I recently had the opportunity to attend a pre-release screening of National Geographic’s new IMAX film, ’œLiving in the Age of Airplanes.’ I first saw the trailer last fall and was immediately excited to see it. Being the aviation geek that I am, I held high expectations, and I’m happy to be able to say they were met.

The project was produced and directed by Brian J. Terwilliger, who is also known for the aviation film “One Six Right.” The runtime of the show was 47 minutes, and the producers maximized every minute with absolutely stunning cinematography, paired with majestic music tracks by Oscar-winning composer James Horner and narration by Harrison Ford. The show opened in the famous ’œAirplane Graveyard’ in Mojave, California, with sad, parted-out 747s as Ford spoke about how air travel is now taken for granted.
Movie - SFO Overhead
Next, we are taken down a timeline of human transportation. Beginning 200,000 years ago, humans had only one mode of transportation – our own two feet. Then roughly 5,000 years ago, the wheel was invented, and we began having animals pull us along. Fast-forward to the 1600s, when sailing ships took us across the seas and expanded our globe. In the 1800s, steam trains, and later, steam ships, propeller planes, and finally, the Jet Age.

Movie - Cargo Plane Interior
Another focus of the film is the importance of the global air cargo network. To demonstrate this, we see a bouquet of long-stemmed roses make its way from the grower in Kenya, to the wholesale market in Amsterdam, to a vase in Alaska in just over seventeen hours. We also see how our homes are a melting pot for produce, garments, and housewares from all over the globe.

In the final scene, we’re given a look at our own perspective as travelers. When we fly, we often sit there without realizing we’re going anywhere, Ford says. But taking a look out the window, from 35,000 feet; we see more of our Earth in one glance than most of our ancestors saw in their whole life. This window seat perspective is what I love most about aviation.
Movie - Float Plane
The cinematography alone makes this film worth seeing. A few scenes that come to mind: a United Boeing 777 traversing the taxiways at SFO as the camera ascents straight up to give a view of the whole Bay Area. A montage of Airbus A380s on takeoff. Seaplanes landing on azure waters in the Maldives.

If I could improve anything about the film, it would be two things. First, I wish it were longer. Those 47 minutes really flew by, no pun intended. However, the movie’s reps on Twitter said the run time is right in the ’œsweet spot’ for IMAX films. I would also have liked to see some content on the manufacturing process. So many advances have been made in the past couple of decades, including composite fuselages, glass cockpits, and eco-friendly fuels.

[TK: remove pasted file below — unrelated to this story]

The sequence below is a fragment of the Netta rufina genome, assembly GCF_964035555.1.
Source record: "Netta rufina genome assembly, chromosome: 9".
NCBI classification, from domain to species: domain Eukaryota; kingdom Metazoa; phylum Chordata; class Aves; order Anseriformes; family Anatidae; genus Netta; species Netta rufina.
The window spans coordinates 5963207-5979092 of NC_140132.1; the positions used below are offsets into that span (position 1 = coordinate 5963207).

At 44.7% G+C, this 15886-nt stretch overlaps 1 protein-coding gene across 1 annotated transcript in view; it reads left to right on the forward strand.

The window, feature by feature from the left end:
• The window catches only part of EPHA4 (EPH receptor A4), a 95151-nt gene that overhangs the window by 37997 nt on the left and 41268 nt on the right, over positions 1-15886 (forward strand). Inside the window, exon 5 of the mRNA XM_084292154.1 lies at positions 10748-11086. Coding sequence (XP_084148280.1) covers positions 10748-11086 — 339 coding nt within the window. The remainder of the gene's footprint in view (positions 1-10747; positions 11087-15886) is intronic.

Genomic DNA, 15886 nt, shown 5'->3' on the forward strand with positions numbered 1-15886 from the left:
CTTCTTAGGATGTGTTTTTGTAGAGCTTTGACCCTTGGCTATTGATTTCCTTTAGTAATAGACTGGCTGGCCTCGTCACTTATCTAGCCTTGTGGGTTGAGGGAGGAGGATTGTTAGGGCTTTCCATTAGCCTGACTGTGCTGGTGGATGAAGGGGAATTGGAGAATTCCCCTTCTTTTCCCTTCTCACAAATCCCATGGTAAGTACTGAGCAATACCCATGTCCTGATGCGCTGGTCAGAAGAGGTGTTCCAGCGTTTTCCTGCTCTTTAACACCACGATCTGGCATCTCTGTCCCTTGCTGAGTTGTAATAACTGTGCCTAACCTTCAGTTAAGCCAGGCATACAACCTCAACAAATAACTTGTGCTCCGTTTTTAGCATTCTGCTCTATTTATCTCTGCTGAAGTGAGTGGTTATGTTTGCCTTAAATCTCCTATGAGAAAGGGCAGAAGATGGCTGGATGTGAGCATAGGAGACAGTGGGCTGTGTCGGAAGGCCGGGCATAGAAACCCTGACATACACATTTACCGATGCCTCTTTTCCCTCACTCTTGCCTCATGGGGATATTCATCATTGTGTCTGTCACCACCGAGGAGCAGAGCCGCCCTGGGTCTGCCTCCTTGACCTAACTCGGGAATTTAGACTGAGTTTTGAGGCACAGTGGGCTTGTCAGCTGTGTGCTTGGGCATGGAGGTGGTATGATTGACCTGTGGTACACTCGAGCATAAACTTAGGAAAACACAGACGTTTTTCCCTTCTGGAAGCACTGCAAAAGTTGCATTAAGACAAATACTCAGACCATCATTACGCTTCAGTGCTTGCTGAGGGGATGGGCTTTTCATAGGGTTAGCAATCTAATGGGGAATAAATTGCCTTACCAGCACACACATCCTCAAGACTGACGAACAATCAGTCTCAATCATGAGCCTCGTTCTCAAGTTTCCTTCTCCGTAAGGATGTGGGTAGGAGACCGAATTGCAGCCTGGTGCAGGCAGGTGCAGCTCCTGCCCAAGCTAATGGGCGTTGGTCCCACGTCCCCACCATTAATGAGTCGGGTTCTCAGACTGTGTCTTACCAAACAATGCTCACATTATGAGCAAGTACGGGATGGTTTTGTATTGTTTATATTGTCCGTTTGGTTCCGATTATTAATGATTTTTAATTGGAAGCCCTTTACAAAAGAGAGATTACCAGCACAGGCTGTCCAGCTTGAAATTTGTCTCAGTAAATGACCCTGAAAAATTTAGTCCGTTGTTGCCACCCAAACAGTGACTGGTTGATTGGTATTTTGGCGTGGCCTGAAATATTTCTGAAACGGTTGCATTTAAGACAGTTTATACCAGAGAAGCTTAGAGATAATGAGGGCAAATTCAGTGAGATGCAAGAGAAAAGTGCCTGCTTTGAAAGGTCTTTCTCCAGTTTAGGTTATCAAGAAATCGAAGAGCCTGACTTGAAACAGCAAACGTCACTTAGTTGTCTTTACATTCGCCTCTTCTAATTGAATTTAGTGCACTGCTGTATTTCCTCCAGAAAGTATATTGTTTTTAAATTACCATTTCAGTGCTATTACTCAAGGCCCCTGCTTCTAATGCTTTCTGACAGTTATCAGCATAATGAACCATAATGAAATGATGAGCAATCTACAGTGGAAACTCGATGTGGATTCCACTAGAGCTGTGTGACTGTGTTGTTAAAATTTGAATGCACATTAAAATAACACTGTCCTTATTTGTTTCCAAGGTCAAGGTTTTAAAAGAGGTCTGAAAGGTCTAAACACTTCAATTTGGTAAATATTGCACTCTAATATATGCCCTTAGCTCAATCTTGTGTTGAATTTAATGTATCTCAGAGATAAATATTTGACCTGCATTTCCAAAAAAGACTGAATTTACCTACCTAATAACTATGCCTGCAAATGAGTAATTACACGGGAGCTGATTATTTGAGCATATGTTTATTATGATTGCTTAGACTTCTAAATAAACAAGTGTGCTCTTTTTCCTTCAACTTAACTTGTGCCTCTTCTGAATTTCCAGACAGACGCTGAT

Perhaps a follow-up film will cover how planes are built and tested. I’ve been fortunate to tour the assembly lines where some commercial aircraft are built, and it never ceases to amaze me the amount of knowledge and effort that goes into building planes.

Everyone should see this film. It is appropriate for all audiences, from interested kids to the jaded million-mile flyers. It is my love and fascination of planes, put into images – and it’s incredible.

All photos are screenshots taken from the video, cited to National Geographic. 

I'm a writer & photographer, specializing in aviation and travel. I have over thirteen years of experience in the airline industry, in the areas of customer service, cargo, ground operations and passenger experience. I love getting on a plane as often as possible, along with enjoying a new craft beer whenever I can find one.

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Looks amazing. Can I see it anywhere here in the UK any time soon?

JL Johnson

Paul, I too have wanted to see this since I first learned of it. Sadly our lobbying efforts here in KC failed and the closest showing is hundreds of miles away. Your endorsement means a lot and only intensifies my desire to make the trek. I’ll be looking for the opportunity to visit an IMAX on upcoming travels. Great piece! JL | AirlineReporter

Really surprised neither the Museum of Flight nor Pacific Science Center here in Seattle isn’t on that list, yet it will be at completely random places like “World Golf Hall of Fame” and two places in New York. Doesn’t make sense.

After it completes it tour, do you think it may be released on the National Geographic Channel?

Since no showings are planned for Russia and the DVD may be a year or two away, I guess I’ll have to wait for someone to share it on a torrent stream. )))


I saw this at the Pacific Science Center yesterday in Seattle, along with my 9 year old son. I was blown-away by the cinematography and the music. I have to admit that I was a bit emotional at the end. It was the best IMAX documentary film I have ever seen. The next time that I travel on an airplane, I will take a few moments to reflect on just how lucky I am to be living in this age of airplanes and human history. I recommend this film for all ages. Watch it. You will enjoy it! 🙂

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